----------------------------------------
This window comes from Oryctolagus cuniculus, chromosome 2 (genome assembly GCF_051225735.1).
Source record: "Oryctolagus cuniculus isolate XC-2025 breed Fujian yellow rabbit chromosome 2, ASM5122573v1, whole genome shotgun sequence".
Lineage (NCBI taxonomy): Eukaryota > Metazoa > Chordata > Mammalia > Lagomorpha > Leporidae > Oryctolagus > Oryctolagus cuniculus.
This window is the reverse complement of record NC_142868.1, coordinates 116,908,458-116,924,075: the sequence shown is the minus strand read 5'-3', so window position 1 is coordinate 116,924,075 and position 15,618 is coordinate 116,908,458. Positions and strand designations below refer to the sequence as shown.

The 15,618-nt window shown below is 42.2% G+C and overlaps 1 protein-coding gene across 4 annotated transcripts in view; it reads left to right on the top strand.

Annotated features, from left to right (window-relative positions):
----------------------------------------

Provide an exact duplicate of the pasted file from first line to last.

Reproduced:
This window comes from Oryctolagus cuniculus, chromosome 2 (genome assembly GCF_051225735.1).
Source record: "Oryctolagus cuniculus isolate XC-2025 breed Fujian yellow rabbit chromosome 2, ASM5122573v1, whole genome shotgun sequence".
Lineage (NCBI taxonomy): Eukaryota > Metazoa > Chordata > Mammalia > Lagomorpha > Leporidae > Oryctolagus > Oryctolagus cuniculus.
This window is the reverse complement of record NC_142868.1, coordinates 116,908,458-116,924,075: the sequence shown is the minus strand read 5'-3', so window position 1 is coordinate 116,924,075 and position 15,618 is coordinate 116,908,458. Positions and strand designations below refer to the sequence as shown.

The 15,618-nt window shown below is 42.2% G+C and overlaps 1 protein-coding gene across 4 annotated transcripts in view; it reads left to right on the top strand.

Annotated features, from left to right (window-relative positions):